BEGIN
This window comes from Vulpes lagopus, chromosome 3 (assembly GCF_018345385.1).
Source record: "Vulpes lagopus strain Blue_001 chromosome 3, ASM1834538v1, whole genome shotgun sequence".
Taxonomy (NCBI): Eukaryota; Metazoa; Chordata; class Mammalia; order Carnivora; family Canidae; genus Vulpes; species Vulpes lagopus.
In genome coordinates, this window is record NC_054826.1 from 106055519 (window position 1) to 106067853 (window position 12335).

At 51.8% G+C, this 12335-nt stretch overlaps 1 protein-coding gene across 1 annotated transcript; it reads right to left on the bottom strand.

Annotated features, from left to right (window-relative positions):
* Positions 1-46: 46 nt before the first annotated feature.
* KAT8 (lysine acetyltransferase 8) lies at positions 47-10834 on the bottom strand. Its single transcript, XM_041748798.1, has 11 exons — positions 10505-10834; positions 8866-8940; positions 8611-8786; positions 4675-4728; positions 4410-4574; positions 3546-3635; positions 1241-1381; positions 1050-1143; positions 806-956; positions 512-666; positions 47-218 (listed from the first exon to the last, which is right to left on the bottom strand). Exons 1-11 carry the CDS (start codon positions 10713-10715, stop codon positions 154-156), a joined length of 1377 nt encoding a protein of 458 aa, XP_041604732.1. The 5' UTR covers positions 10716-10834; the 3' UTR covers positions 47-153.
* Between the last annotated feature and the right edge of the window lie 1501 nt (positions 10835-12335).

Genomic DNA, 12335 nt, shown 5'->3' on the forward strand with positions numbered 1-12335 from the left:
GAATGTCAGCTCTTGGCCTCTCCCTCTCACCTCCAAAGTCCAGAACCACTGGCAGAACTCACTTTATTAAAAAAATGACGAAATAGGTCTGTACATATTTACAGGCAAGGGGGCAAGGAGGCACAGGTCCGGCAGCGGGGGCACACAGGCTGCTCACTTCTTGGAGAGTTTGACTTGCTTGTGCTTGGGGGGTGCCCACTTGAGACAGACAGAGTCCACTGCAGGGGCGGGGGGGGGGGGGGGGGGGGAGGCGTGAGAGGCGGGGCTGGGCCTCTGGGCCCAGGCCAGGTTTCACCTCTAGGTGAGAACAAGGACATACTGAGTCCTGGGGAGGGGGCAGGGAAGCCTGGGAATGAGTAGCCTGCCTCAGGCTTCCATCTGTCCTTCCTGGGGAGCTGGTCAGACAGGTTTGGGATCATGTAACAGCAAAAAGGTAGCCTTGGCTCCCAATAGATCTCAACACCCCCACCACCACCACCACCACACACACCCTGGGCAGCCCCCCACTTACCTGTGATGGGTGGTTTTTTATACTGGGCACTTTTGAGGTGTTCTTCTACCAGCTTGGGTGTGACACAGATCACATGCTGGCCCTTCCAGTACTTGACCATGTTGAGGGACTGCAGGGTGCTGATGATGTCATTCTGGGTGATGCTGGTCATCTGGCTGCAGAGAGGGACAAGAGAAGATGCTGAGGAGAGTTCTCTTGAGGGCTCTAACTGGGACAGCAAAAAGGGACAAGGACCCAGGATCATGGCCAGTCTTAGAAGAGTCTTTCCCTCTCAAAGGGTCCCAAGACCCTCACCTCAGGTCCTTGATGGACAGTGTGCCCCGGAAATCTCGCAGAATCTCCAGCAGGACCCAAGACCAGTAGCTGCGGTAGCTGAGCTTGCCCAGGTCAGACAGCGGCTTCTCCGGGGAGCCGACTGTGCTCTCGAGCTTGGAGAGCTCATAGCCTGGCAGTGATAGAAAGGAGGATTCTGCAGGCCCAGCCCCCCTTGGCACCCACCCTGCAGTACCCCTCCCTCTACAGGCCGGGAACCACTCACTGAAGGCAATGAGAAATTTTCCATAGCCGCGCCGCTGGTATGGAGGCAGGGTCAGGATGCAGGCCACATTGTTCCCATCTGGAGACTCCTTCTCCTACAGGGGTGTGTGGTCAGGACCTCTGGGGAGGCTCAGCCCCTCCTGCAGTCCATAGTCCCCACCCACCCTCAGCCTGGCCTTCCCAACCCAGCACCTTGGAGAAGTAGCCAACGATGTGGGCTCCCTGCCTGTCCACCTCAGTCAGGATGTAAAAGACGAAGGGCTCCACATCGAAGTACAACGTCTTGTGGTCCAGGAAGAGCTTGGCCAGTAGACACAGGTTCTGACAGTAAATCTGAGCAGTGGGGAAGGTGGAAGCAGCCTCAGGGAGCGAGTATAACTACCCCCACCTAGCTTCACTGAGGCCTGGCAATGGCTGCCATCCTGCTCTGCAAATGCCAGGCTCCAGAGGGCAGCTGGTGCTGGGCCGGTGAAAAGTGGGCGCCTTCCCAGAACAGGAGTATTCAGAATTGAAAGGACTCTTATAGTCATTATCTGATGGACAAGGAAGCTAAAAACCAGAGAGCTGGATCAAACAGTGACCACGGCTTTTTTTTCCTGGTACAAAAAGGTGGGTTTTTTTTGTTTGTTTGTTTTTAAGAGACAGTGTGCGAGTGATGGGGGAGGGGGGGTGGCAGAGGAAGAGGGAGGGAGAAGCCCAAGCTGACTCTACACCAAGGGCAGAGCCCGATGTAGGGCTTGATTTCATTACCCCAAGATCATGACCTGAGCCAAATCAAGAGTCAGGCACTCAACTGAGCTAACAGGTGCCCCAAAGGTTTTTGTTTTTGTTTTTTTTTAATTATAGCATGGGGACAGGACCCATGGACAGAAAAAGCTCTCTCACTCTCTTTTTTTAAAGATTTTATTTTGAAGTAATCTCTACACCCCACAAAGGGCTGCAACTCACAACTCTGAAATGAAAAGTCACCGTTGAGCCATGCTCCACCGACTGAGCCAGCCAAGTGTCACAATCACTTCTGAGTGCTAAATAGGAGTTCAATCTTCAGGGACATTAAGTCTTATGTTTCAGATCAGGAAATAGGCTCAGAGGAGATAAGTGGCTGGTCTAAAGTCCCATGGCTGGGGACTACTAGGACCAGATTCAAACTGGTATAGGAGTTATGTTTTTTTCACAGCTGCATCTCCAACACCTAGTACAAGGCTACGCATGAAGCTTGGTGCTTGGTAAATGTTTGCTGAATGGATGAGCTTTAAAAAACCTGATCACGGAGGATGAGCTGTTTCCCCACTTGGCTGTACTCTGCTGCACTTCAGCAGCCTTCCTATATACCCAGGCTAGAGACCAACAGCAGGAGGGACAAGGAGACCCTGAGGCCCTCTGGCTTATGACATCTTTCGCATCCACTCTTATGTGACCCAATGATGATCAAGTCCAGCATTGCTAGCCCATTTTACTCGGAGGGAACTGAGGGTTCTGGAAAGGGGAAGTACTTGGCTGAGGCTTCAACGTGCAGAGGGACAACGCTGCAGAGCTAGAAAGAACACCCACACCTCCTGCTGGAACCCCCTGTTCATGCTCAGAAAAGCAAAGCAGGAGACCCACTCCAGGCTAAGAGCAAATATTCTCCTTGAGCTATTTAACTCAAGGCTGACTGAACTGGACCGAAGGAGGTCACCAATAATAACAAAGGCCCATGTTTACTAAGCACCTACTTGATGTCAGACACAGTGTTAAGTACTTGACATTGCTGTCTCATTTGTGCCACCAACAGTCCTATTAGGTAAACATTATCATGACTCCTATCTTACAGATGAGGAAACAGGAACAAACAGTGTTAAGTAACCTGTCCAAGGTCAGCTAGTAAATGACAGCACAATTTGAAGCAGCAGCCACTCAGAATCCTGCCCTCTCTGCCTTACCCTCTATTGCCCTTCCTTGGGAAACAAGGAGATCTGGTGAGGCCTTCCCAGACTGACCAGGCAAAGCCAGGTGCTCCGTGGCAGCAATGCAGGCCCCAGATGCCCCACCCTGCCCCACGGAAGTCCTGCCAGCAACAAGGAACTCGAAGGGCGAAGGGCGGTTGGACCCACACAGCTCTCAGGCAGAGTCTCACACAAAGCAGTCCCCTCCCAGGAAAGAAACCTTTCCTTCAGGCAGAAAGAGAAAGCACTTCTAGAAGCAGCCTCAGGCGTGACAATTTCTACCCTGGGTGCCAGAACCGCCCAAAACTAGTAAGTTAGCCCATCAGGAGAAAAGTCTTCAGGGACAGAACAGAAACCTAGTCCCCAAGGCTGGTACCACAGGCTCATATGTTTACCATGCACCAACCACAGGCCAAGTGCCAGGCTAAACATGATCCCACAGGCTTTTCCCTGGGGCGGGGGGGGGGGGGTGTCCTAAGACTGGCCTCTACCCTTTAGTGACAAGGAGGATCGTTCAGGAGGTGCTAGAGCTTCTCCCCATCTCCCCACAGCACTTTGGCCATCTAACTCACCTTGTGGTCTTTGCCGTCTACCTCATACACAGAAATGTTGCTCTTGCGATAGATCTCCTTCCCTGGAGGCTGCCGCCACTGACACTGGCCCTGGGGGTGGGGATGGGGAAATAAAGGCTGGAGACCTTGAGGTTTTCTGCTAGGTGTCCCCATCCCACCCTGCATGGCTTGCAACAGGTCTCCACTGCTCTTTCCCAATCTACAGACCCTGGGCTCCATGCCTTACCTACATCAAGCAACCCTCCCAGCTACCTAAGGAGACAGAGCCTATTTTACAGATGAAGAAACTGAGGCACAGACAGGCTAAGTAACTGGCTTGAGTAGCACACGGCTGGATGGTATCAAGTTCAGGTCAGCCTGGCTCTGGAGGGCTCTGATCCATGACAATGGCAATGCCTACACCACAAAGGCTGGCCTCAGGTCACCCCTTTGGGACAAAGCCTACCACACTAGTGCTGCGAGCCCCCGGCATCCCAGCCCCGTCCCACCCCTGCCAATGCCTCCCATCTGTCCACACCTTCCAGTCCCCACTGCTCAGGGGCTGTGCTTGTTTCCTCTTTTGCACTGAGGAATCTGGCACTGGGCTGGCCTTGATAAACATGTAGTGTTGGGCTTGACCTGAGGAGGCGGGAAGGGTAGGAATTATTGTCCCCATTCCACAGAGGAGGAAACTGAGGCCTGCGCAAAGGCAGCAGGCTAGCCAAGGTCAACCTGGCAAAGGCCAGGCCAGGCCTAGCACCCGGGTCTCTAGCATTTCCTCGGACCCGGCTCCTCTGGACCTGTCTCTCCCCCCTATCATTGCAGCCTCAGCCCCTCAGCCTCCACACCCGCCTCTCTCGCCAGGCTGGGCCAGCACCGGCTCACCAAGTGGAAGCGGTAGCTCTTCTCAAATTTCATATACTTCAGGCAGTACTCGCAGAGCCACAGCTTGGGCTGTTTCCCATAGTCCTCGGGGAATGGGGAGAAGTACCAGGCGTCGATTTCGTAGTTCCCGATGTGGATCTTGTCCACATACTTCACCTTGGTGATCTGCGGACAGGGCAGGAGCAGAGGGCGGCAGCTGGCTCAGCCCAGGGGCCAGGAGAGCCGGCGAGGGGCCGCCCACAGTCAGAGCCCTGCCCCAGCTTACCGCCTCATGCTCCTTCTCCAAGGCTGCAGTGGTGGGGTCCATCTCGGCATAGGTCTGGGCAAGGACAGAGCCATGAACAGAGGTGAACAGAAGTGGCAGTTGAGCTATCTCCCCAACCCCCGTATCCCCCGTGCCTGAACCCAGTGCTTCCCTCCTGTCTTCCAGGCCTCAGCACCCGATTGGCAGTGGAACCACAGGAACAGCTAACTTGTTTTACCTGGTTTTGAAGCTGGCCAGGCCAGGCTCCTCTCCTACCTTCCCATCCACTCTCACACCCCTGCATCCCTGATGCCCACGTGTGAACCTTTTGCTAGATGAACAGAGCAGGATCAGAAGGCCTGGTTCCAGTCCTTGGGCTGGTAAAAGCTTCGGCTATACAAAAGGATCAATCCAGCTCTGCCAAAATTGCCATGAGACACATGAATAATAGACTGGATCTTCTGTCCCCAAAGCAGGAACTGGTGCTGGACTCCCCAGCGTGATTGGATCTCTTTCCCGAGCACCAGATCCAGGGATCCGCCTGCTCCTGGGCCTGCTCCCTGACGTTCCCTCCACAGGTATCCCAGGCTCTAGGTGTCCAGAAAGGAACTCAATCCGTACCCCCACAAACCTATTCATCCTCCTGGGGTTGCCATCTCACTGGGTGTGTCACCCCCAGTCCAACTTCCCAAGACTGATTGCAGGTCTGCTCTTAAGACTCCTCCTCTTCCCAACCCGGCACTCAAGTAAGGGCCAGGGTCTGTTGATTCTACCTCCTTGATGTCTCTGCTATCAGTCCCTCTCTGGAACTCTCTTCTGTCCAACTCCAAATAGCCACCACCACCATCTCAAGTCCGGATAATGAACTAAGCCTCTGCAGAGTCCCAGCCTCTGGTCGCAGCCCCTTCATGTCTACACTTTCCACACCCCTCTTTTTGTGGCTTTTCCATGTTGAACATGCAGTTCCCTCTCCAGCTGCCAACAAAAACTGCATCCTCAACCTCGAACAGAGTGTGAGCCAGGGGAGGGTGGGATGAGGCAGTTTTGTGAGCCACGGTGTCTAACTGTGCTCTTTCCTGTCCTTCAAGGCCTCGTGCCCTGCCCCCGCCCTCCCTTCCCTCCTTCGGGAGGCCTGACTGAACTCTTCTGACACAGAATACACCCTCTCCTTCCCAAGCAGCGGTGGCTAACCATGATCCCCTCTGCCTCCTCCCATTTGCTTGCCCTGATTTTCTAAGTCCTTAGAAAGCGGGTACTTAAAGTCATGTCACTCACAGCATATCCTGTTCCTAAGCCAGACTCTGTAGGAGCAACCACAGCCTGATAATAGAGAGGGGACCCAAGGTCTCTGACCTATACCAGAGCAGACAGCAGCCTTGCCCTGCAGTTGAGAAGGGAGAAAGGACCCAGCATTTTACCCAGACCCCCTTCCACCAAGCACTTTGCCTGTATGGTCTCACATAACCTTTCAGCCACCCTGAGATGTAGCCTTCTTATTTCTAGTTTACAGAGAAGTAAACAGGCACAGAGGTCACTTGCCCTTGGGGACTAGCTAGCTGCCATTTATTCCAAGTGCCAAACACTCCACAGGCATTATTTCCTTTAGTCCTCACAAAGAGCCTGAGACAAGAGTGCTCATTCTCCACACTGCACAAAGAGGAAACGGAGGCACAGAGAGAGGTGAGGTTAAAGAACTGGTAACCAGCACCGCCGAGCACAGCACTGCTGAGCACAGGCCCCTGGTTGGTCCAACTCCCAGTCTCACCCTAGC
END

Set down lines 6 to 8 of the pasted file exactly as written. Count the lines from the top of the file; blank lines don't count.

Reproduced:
Annotated features, from left to right (window-relative positions):
* Positions 1-46: 46 nt before the first annotated feature.
* KAT8 (lysine acetyltransferase 8) lies at positions 47-10834 on the bottom strand. Its single transcript, XM_041748798.1, has 11 exons — positions 10505-10834; positions 8866-8940; positions 8611-8786; positions 4675-4728; positions 4410-4574; positions 3546-3635; positions 1241-1381; positions 1050-1143; positions 806-956; positions 512-666; positions 47-218 (listed from the first exon to the last, which is right to left on the bottom strand). Exons 1-11 carry the CDS (start codon positions 10713-10715, stop codon positions 154-156), a joined length of 1377 nt encoding a protein of 458 aa, XP_041604732.1. The 5' UTR covers positions 10716-10834; the 3' UTR covers positions 47-153.